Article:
Amelia Robertson Hill bust beats estimate

A marble bust by eminent Scottish sculptor Amelia Robertson Hill (1821-1904) (née Paton), set a new record for the artist recently in Dreweatts’ Fine Furniture, Sculpture, Carpets, Ceramics and Works of Art sale.

The 1860 bust, which portrays a young woman in a classical style low cut wrap, with her head tilted wistfully up to her right, sold for £22,680 against an estimate of £12,000-£18,000. The sale saw competitive bidding for the 1860 bust, in the room, on the telephones and internet from around the globe, finally selling out to an internet buyer in Australia.

Amelia’s works can be seen on public display across Scotland. They include the statue of Robert Burns in Dumfries and the statue of David Livingstone in East Princes Street Gardens, Edinburgh, Scotland. Amelia also contributed two figures to the magnificent Scott Monument, which also stands in East Princes Street, Edinburgh and was commissioned in tribute to the Scottish author Sir Walter Scott (1771-1832).

Commenting on the record price achieved for the bust, Silas Currie, Head of Dreweatts British and European Sculpture and Works of Art department, said: “We are thrilled with the result of this remarkable bust, which set a new auction record for this neglected Victorian female artist. Only a few works Amelia Robertson Hill have come to auction, with half of them being her portrait miniatures, so it was a privilege to be able to offer it for sale and a delight to see her works finally attaining the recognition that they deserve.”

Famed for her creation of spectacular sculptural works throughout the 19th century, Scottish-born Amelia Hill (née Paton) grew up in Wooers’ Alley Cottage, Dunfermline in Fife, in a very creative family. She was the daughter of famed damask designer Joseph Neil Paton (1797–1874), whose designs are still in the Victoria & Albert Museum collection today. Her brothers, Waller Hugh Paton (1828-1895) and Joseph Noel Paton (1821-1901) attained world-wide acclaim as artists, with a clientele that boasted royalty and aristocracy. Amelia’s brother Joseph Noel Paton was Queen Victoria’s ‘Painter and Portraitist for Scotland’, the artists’ equivalent of poet laureate and had important artistic links to the Pre-Raphaelite circle. Well known for mythological and religious subjects, his work was displayed in major galleries throughout Scotland.

Amelia‘s first foray into art was creating small miniature portraits and clay modelling with rudimentary tools, such as an ivory crochet-needle and a knife, until she went on to train professionally under the Scottish sculptor William Brodie (1815-1881), following her mother’s death and her father’s remarriage. She moved in with her famous brothers (at 33, George Square, Edinburgh) and soon became an accomplished sculptor in her own right, establishing her own studio. In 1862 she married the artist and renowned early Scottish photographer David Octavius Hill (1802-1870) and they lived at his studio at Rock House on Calton Hill, Edinburgh. Amelia went on to exhibit over 60 sculptures at the Royal Scottish Academy, the Royal Academy, Glasgow Institute, the Royal Hibernian Academy and at the International Exhibition in Dublin in 1865.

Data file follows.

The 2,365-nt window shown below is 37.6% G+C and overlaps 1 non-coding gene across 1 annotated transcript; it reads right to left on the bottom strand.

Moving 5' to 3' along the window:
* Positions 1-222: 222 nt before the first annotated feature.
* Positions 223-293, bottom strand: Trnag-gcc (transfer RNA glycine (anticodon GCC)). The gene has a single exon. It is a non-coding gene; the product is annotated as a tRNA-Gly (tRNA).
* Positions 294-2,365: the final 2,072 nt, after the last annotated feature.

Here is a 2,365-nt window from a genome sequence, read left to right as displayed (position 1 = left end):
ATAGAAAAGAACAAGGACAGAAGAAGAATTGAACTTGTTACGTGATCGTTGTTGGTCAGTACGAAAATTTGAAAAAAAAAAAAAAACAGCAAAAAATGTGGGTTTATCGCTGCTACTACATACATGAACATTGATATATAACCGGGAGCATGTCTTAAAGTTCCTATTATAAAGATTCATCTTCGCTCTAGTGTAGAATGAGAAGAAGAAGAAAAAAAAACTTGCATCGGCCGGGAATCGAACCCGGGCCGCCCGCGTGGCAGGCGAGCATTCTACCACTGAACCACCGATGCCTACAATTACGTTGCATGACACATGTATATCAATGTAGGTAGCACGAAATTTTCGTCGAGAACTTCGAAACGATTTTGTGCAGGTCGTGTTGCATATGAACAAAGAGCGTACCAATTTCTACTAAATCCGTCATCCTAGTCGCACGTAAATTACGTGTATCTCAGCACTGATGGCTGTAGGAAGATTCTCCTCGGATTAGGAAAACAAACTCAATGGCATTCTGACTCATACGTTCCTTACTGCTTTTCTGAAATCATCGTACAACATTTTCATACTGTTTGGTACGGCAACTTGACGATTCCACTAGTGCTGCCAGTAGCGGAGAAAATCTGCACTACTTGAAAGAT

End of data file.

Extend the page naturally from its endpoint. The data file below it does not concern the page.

Her work comprised predominantly of studies of Arthurian and Shakespearean heroes, family friends and notable figures such as the historian Thomas Carlyle (1795-1881), artist Sir George Harvey (1806-1876) and physicist Sir David Brewster (1781-1868). Her talent was evident and resulted in commissions for several public statues, which was extremely rare for a female artist in this period. Her husband’s faith in her undeniable skills, alongside the support of her brothers, led to her accepting the commission of a full-length statue of the great explorer David Livingstone (1813-1873), who sat for her during the modelling phase of the work in 1868/1869, before his departure in 1840 to Africa. Exhibited to great acclaim in London in the New Rooms of the Royal Academy in 1869, the figure now stands in Princes Street Gardens, Edinburgh and was described by William Sharp in 1902 as the “the first work of sculpture done by a woman which has been erected in any public place in Britain.” Subsequent public commissions included the statue of Scottish poet and lyricist Robert Burns (1759-1796), commissioned by Dumfries town council in 1877 and three of the statues that embellish the Scott Monument in Princes Street Gardens, Edinburgh.

Despite the patronage of two eminent brothers and her husband, Amelia still faced the constraints of Victorian attitudes at the time, towards gender equality and was excluded from full membership of the Royal Scottish Academy. In light of this, she helped to establish the Albert Institute of Fine Arts at Edinburgh’s Shandwick Place in 1877, which was an artistic institution that did not discriminate on grounds of gender. Above the ornate doorway to the building Amelia’s relief portrait bust of Prince Albert and the figures of ‘Sculpture and Painting’ can still be seen.

The 1891 census describes Hill as ‘sculptor, retired’ but Amelia exhibited at the Royal Scottish Academy until 1902, aged 82. She died at home at Newington Lodge, 38 Mayfield Terrace, Edinburgh on July 5th 1904, aged 83. She was buried next to her husband in Dean Cemetery, Edinburgh beneath a sculpture of him that she had sculpted for his grave 34 years earlier.